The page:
A small example (and really one of the smallest) is a tidbit that Bjarne leaves for us on page 862 of the book: “A standard library is not merely required to perform its tasks. It must also perform these so efficiently that users are not tempted to supply their own alternatives to what the standard offers. Otherwise, implementers of more advanced features are forced to bypass the standard library in order to remain competitive.”
On the surface this seems like a rather innocuous statement. However, when you ponder it carefully, these three sentences demonstrate a subtle insight into the design and use of language features that you don’t ordinarily find in lesser mortals. Time and time again in this book (of which I have only made it through about 25%) I find such insights and background as to WHY certain language features are present, the evolution of those features in cases where they’ve seen change over the years, and also a clear discussion of programming practices and classes of problems that the specific features were designed to solve. Indeed, you discover in reading this book that nearly (or perhaps every) feature of the language has very specific design goals and intended uses, and Bjarne has done an excellent job in pointing all of this out. So much so that I have abandoned my misinformed notion that C++ was simply C with a bunch of additional features tacked on.
Now I don’t know about you, but for me, after reading the previous paragraph, I’d be afraid that the book is filled with all sorts of self-aggrandizing drivel that I have to wade through just to figure out how a new feature is meant to work. Nothing could be farther from the truth. With Bjarne’s age and experience I think he has done as good a job as can be done in balancing the presentation of material such that you can find what you want quickly and efficiently, but can also delve into these other aspects of the language if you wish. His writing is very concise and well organized.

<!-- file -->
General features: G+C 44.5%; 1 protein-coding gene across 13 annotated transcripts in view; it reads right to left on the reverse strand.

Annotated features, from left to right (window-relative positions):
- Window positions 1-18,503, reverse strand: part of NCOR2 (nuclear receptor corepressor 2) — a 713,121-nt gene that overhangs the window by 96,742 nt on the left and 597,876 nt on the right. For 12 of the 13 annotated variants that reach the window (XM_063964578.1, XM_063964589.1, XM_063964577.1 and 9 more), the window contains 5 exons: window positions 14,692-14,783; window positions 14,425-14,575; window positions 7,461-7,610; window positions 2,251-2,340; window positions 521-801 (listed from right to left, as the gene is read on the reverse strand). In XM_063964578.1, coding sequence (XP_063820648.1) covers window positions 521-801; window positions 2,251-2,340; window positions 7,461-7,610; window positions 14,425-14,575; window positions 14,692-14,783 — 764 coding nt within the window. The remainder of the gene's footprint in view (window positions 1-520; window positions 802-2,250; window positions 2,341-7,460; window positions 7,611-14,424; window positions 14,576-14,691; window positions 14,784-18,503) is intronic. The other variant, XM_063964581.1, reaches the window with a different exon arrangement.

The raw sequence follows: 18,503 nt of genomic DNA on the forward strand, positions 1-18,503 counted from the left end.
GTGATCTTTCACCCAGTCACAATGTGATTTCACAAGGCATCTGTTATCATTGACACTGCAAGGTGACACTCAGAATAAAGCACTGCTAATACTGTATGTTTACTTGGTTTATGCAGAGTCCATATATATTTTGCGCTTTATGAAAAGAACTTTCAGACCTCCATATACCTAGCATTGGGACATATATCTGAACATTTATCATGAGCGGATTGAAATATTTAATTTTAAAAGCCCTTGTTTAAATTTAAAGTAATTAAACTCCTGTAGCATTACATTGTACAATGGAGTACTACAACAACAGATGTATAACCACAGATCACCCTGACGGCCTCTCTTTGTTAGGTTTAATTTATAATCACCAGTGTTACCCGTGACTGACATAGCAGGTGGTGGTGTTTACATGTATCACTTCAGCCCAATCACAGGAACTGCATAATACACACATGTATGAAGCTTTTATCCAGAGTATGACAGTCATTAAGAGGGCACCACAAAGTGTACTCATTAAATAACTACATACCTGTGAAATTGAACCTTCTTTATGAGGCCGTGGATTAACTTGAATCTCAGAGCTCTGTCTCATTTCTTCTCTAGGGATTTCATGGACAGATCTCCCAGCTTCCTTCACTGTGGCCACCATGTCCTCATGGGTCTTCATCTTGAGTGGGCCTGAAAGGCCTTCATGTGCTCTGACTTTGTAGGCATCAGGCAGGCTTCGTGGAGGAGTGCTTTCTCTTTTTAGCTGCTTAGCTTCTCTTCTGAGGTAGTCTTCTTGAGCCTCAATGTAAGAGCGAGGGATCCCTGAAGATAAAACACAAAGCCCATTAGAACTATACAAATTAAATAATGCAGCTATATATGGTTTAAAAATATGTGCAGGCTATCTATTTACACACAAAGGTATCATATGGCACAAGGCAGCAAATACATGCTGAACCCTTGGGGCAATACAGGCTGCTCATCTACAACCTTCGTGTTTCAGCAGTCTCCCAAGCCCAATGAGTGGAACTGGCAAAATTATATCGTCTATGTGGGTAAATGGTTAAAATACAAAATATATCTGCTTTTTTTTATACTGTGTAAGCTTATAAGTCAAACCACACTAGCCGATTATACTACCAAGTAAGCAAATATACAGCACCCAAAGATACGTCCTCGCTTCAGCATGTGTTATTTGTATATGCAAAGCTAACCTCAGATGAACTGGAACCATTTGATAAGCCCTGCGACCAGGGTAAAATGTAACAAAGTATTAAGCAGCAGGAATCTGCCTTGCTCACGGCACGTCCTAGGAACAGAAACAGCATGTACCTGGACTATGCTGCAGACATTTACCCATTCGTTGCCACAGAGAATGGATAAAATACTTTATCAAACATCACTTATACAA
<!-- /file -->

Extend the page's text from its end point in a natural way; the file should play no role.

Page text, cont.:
In the beginning of the book, Bjarne writes about it’s layout, designing the book to be suitable for both a partial tutorial of the language and as a language reference. Many have tried to write books to satisfy both of these demands. I cannot ever recall reading a book that managed to satisfy both roles so well. This book pulls off its goal with incredible aplomb. Of course, the book *is* 1346 pages in length. He didn’t skimp on the content at all.
I don’t want this post to get too long, but once again I will emphasize that this book demonstrates what I have to believe is a personality trait of Mr. Stroustrup: I don’t think he does anything without a clear purpose or without considering his end goal. Both the book, and the language, seem to highlight this fact.
In a profession that is being increasingly dominated by young, energetic individuals who can crank out code and applications in the wink of an eye, I find it refreshing to read the insights of a man with possibly more language design experience than 99% of the general population. If you are anything like me, you will find this book both useful and a good read.
Thank you Bjarne Stroustrup: Thou Art the Man!